With season two of Netflix’s period drama, The Crown quickly approaching it’s hard to imagine how it will compare to the grandeur of season one and with a budget of over £100 million it is Netflix’s most expensive series to date so expectations are high. But Netflix’s gamble paid off though as the show has notched up a pretty impressive list of awards including Golden Globes, multiple Emmy’s and Screen Actors Guild Awards. Based on the first decade of the Queen’s reign, The Crown gave us a peek into the secret lives of the royals, Elizabeth’s relationships with Prince Philip, her sister Princess Margaret and the rest of the royal family. Most of the series has been true to fact but here are a few facts you mightn’t have noticed from the series….

The Royal Wedding

Westminster Abbey - The venue for the Royal Wedding

The royal wedding of Elizabeth and Prince Philip took place in Westminster Abbey on November 20th, 1947, but when it came to recreating the events of one of the most talked about days in history the producers of the show were refused permission to film in Westminster Abbey so instead it was shot over 5 days in substitute venue, Ely Cathedral. During the scene of the wedding, you may have noticed large floral displays decorating the cathedral, but in real life, there were only two floral displays on either side of the altar because of post-war austerity. You can discover the locations the show is based on our Royal London walking tour; you’ll get the chance to see Westminster Abbey, Buckingham Palace, and many more locations in just one day.
You can’t speak about the Royal wedding without mentioning the dress, to create a replica of the original gown for the show it took a total of seven weeks and about £30,000! Which according to Claire Foy, “weighed a ton.” This was very different from the original gown which Queen Elizabeth wore, bought with ration coupons that the then Princess had saved up, plus a 200-coupon supplement from the government.

Sir Winston Churchill

John Lithgow, who won a Golden Globe for his performance, plays the Queen’s first Prime Minister. This was an interesting choice for the role for a few reasons the main being John is an American actor standing a towering 6ft 3 while Churchill stood at just 5ft 6. Show creators took some interesting measures to be sure scenes involving Lithgow were as accurate as possible, like building the 10 Downing Street set with taller doors in a bid to make him look smaller. For the role, Lithgow donned a wig and padding to make him resemble the Prime Minister, as a way to recreate Churchill’s speech impediment Lithgow explained: “The plumpers were little pink resin blobs that clicked onto my back teeth and swelled my jowls to Churchillian proportions.”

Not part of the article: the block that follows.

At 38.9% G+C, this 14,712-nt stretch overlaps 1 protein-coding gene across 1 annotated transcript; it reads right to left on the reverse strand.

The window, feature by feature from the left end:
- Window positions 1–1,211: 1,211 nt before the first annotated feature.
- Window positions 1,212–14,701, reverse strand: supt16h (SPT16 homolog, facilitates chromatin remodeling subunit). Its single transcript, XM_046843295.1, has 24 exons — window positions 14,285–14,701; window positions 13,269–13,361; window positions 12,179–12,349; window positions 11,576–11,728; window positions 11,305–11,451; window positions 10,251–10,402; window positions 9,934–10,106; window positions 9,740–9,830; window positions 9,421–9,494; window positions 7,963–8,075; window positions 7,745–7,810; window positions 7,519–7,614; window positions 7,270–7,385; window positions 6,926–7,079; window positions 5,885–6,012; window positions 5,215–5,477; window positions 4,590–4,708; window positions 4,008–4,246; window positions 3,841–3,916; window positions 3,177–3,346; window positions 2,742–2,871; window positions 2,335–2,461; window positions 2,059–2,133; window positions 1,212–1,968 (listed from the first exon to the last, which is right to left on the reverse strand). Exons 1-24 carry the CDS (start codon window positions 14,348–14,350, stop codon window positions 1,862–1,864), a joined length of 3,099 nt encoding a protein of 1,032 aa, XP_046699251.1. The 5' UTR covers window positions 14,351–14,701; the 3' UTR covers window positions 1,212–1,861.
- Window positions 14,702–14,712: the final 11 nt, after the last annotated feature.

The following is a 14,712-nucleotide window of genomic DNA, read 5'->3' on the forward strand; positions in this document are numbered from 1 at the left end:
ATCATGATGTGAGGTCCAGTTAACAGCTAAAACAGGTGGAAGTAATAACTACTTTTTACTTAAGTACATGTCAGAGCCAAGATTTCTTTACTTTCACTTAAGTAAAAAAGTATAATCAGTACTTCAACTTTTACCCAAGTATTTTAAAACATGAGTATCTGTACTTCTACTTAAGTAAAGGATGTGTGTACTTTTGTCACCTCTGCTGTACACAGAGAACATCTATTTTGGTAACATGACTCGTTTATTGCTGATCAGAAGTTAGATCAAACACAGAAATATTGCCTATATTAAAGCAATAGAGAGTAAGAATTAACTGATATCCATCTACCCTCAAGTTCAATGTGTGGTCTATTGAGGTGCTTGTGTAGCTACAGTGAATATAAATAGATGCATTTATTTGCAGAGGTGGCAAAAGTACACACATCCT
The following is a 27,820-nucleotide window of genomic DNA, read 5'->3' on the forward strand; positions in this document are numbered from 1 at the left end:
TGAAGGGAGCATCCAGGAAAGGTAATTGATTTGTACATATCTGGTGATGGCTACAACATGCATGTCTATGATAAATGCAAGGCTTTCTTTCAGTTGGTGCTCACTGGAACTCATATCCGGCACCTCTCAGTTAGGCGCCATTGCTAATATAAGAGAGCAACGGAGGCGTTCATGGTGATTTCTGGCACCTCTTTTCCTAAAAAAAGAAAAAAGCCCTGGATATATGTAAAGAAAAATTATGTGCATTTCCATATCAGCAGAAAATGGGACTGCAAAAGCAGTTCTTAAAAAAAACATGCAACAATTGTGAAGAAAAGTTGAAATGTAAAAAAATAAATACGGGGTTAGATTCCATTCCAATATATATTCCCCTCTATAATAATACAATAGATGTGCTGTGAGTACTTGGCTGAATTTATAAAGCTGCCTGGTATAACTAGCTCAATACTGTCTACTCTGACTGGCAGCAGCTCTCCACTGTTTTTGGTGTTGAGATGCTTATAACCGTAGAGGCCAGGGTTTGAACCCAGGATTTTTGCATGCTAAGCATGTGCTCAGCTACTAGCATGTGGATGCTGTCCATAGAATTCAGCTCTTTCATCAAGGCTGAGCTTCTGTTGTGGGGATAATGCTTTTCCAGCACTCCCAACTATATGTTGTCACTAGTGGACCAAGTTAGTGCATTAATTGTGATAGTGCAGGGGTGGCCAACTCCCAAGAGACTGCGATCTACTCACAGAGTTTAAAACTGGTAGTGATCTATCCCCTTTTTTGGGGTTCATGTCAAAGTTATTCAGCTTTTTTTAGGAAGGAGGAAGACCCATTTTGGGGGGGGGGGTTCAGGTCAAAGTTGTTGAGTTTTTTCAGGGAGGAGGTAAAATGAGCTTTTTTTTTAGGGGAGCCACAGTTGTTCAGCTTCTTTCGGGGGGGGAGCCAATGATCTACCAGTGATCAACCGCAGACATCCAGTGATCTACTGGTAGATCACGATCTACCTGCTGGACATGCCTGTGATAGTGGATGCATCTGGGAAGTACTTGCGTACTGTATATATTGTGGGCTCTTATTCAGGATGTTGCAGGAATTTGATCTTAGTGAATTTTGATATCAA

Inside Churchill's War Rooms

One of Churchill’s most testing times as Prime Minister that wasn’t documented in the show was WWII, this was a time when rations had become scarce and bombings were destroying families. During this time Churchill was housed in a secret bunker with only the people he trusted and today you can actually visit these bunkers, which are untouched since 1945 as part of the Churchill War Rooms Tour.

The Secretary - Venetia Scott

Venetia Scott is a young secretary who begins working for Winston Churchill as he begins his second term as Prime Minister. Venetia is shown as eager to impress her new boss, she’s first seen catching his attention in episode four when she recites a passage from his memoirs that she has memorized word for word. One of the most memorable scenes sees Venetia getting soaked by Churchill's bathwater as she reads to him through a bathroom door. But amazingly there is no record of a Venetia Scott! The Crown's creator, Peter Morgan, has said he invented the character to add a sense of tragedy to the ‘Great Smog’ episode.

What We Know About Season 2

Matt Smith and Claire Foy will be back for their final run as Queen Elizabeth II and Prince Philip, but they will be replaced in season three (sad face) as the show moves forward in time to tell the story of the Queen’s later reign. Excitingly though it has recently been announced that the Golden Globe actress Olivia Colman will take over the lead role from Claire Foy.
Joining the returning regulars for season two will be Dexter's Michael Hall who will play John K. Kennedy, joined by Jodi Balfour as Jackie Kennedy to play the late US President and his First Lady. One noticeable absentee from the line-up is John Lithgow due to his resignation as Prime Minister in season one.
Season two is expected to follow the royals from 1957 through to 1964 – which means the births of Princes' Andrew (born 1960) and Edward (1964). Going by the time frame, expect to see Philip leaving his wife and family for a World Tour fuelling rumors that his long absence put a strain on his marriage. The new season is due to be released on Friday, December 8. The perfect early Christmas present – We Can’t Wait!!